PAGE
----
Tropic Moon Media
Adventure + Ecology + History
The Unseen Everglades:
Inside a Legendary Wilderness
100 Years of Making Waves
Tropic Moon Media
In 2013, Charles Kropke and Eleanor Goldstein combined their interests to create the company, Tropic Moon Media. Charles has spent more than twenty years creating special tours throughout South Florida. Eleanor has been an educator and publisher of databases used by tens of thousands of institutions worldwide. They share an interest in adventure, ecology, and history that became the foundation of Tropic Moon Media. They have produced books and documentaries about Miami Beach and the Florida Everglades.
The singular most important documentary ever made of the plight, the successes and the prospects for solutions to vexing problems on the Everglades’ restoration.Nathaniel Reed
The common name for Cupaniopsis anacardioides is carrotwood. It is also known as Beach Tamarind, Green-leaved Tamarind, and the Tuckeroo tree. It is native to Australia, Irian Jaya (Indonesia) and Papua New Guinea. A fast-growing evergreen tree that grows...read more
The scientific name is Neyraudia reynaudiana, but is most commonly known as Burma reed, silk reed, cane grass or false reed. It is a large-plumed grass that grows in clumps in sunny upland areas, perennial and native Southeast Asia and Indomalaya (Japan,...read more
In the 20th century, the most damaging of the exotic plant species introduced into the Everglades was the Melaleuca. The scientific name is quinquenervia and is also known as the tea tree, paperback or the punk tree. Planting the Melaleuca had only one...read more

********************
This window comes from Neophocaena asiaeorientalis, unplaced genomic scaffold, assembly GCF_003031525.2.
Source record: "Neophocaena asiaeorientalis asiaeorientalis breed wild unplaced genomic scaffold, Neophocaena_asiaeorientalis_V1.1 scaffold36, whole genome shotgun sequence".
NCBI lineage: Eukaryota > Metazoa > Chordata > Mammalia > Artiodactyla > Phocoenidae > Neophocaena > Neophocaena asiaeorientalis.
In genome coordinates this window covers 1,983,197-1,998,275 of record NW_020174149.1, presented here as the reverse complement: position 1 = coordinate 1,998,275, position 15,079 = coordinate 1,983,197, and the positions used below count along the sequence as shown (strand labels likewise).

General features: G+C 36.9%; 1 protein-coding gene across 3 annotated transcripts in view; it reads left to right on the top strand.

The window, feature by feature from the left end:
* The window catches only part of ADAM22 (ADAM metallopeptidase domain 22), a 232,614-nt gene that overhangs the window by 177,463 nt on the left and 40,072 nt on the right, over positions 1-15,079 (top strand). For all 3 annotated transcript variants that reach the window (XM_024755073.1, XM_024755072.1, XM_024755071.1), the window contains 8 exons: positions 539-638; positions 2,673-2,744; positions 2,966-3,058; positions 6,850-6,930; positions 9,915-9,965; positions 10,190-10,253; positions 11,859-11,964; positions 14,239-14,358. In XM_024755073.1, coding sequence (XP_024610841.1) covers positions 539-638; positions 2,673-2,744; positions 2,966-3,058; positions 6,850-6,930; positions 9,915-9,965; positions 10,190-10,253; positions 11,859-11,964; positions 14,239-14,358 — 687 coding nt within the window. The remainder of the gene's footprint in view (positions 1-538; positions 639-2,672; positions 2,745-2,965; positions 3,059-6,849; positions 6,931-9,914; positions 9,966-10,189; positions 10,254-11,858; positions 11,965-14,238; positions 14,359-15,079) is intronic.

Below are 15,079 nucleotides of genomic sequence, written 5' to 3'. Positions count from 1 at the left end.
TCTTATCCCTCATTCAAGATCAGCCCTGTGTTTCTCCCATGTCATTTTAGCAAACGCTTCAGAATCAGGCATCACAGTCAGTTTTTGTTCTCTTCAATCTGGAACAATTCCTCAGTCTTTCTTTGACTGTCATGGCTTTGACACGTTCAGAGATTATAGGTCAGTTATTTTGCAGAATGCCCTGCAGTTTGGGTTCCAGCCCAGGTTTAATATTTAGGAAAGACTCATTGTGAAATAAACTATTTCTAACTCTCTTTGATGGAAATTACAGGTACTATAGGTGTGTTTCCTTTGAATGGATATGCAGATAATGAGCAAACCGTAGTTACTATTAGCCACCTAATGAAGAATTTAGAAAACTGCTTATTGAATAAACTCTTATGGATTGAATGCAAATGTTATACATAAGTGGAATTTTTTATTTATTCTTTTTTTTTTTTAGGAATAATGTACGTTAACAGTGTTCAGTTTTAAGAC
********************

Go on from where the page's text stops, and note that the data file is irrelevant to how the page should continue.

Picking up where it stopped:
This is an introduction to a two-part series on the Everglades invasive species problem that derives from exotic plants and animals that are not native to the region. South Florida's invasive species problems began with the population surge in the 20th century. The...read more
Part two By: Charles J. Kropke So, without condemning Florida’s coasts to their current fates, what options are viable? I suggest four. Since toxic algae blooms are the result of insufficient filtration, the answer is to substantially increase filtration wherever...read more
Part one of a two-part story. By: Charles J. Kropke Mother Nature bears a lot of resemblance to early Florida’s pioneering women. She can be strong and persevering and can take a lot of challenges and setbacks. But when she finally collapses; succumbing to all of the...read more
Coffee Table and Historical Books
Recently, the Miami Beach Design Preservation League (MDPL) selected “SOUTH BEACH: Stories of a Renaissance” as its feature book for MDPL Reads, a community reading program. The “coffee table” souvenir book was also featured during Art Deco Weekend, an annual event organized by MDPL that brings hundreds of thousands of visitors to Ocean Drive, Collins Avenue, Lincoln Road and the other storied streets of South Beach.
“The book is a treasure trove of stories, photos and original artwork that brings South Beach to life,” says Goldstein, noting it took more than two years of interviews and research to create the book. “We have featured the people who transformed the empty, mosquito infested island of the early 1900s into the most recognized international resort in the world.” Read more
Noted author and adventurer, Charles J. Kropke traces the Illustrious 100 year history of Miami Beach (1815-2015). The book celebrates the Miami Beach Centennial, tracing the illustrious history of this storied island from the mid-1800s to present. It will highlight the lives of early pioneers and the visionary civic and business leaders who turned an uninhabited sandy island into today’s international visitor destination – and the many booms and busts along the way.
“Miami Beach has welcomed many waves of people through the decades,” Kropke says. In the 1910s and ’20s, tens of thousands of winter visitors from the northern states came each year, and hotels, restaurants and other businesses sprung up to cater to their needs. Read more